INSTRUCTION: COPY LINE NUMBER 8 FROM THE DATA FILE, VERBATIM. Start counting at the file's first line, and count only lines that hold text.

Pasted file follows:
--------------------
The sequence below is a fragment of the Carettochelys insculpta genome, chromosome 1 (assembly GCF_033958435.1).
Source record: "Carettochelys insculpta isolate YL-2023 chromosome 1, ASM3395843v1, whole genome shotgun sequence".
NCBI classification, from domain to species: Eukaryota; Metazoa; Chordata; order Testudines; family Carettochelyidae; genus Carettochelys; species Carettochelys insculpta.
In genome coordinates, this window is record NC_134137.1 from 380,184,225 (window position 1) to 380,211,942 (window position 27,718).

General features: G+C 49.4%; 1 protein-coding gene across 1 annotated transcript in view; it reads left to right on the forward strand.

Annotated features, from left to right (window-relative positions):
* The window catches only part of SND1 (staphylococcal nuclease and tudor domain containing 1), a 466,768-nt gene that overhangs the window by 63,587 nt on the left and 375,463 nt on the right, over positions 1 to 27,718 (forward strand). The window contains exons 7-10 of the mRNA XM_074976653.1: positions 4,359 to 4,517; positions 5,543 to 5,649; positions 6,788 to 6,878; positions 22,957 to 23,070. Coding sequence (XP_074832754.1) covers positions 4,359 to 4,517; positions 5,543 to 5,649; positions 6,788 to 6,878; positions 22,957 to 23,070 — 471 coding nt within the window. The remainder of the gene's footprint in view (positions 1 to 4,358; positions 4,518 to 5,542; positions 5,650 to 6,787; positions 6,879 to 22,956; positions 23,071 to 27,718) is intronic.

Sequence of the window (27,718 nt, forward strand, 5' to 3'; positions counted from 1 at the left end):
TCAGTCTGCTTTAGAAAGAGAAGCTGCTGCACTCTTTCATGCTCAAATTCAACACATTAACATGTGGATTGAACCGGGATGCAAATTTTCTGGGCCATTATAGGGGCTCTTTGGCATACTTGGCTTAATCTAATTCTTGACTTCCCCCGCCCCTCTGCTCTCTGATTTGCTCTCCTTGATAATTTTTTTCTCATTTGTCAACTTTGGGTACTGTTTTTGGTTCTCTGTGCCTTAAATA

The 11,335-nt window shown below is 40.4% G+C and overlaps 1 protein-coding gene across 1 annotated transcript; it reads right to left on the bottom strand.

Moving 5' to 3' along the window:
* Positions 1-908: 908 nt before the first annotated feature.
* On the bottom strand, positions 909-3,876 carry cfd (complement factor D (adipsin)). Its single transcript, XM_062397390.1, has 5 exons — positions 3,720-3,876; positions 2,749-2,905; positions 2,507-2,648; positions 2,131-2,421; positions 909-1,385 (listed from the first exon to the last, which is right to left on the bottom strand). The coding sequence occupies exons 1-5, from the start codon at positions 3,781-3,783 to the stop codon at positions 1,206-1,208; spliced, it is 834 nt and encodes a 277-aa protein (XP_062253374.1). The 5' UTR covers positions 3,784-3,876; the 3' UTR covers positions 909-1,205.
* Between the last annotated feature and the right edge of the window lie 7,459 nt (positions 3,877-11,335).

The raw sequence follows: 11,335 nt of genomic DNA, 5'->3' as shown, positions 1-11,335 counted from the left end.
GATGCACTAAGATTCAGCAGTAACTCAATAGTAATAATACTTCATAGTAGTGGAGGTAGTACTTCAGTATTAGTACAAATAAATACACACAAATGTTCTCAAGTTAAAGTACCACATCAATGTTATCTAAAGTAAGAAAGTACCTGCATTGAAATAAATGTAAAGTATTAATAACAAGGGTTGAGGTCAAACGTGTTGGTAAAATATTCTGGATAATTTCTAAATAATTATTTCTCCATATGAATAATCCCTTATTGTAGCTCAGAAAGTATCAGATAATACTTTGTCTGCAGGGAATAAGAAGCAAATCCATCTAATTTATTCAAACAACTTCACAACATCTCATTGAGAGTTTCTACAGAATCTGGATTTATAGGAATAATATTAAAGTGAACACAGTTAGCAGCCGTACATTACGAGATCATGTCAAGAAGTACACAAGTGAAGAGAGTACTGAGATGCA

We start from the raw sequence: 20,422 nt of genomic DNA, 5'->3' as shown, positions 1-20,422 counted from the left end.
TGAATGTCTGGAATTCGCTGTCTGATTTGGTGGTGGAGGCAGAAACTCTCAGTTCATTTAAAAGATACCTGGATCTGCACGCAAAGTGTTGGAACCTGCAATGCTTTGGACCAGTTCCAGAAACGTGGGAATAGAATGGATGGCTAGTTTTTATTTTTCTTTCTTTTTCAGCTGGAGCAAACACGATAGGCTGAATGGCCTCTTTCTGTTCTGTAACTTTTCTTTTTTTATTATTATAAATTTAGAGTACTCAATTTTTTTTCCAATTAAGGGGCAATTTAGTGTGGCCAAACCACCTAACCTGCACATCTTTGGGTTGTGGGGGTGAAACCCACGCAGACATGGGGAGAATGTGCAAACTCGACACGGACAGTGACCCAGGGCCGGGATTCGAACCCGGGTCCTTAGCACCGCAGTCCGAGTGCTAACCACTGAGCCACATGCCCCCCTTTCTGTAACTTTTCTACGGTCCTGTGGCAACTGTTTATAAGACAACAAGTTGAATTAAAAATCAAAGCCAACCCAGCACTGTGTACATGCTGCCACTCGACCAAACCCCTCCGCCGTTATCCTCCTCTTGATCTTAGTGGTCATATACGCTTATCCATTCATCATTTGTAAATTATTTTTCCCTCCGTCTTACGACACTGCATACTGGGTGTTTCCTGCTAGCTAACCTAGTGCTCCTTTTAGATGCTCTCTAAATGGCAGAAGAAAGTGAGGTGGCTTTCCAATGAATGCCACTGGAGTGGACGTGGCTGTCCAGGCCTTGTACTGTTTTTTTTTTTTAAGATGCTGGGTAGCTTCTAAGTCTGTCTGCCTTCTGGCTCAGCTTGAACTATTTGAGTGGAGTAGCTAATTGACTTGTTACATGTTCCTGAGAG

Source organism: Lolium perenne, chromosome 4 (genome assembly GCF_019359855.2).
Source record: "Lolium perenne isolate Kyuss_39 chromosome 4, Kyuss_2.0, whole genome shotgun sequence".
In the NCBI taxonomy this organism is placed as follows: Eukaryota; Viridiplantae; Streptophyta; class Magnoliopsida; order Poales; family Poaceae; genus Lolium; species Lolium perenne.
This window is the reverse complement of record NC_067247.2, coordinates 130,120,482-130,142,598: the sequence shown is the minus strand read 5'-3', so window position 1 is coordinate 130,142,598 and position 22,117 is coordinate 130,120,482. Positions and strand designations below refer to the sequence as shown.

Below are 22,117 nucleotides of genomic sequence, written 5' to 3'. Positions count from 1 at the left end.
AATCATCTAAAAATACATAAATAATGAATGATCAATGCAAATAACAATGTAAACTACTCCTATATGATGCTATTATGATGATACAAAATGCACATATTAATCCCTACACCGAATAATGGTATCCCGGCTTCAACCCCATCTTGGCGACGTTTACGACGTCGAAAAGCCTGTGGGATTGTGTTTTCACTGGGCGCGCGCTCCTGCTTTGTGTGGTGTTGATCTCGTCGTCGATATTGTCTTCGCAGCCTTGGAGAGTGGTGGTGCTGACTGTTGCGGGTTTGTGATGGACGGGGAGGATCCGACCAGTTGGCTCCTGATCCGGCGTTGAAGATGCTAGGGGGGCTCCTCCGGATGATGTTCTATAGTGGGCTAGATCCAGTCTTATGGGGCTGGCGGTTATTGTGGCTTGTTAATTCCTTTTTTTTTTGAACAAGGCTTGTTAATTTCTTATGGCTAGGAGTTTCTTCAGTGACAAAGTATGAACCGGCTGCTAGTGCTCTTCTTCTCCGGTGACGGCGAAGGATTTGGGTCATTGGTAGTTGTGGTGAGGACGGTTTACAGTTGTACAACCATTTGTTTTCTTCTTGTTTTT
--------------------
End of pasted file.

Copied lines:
Sequence of the window (27,718 nt, forward strand, 5' to 3'; positions counted from 1 at the left end):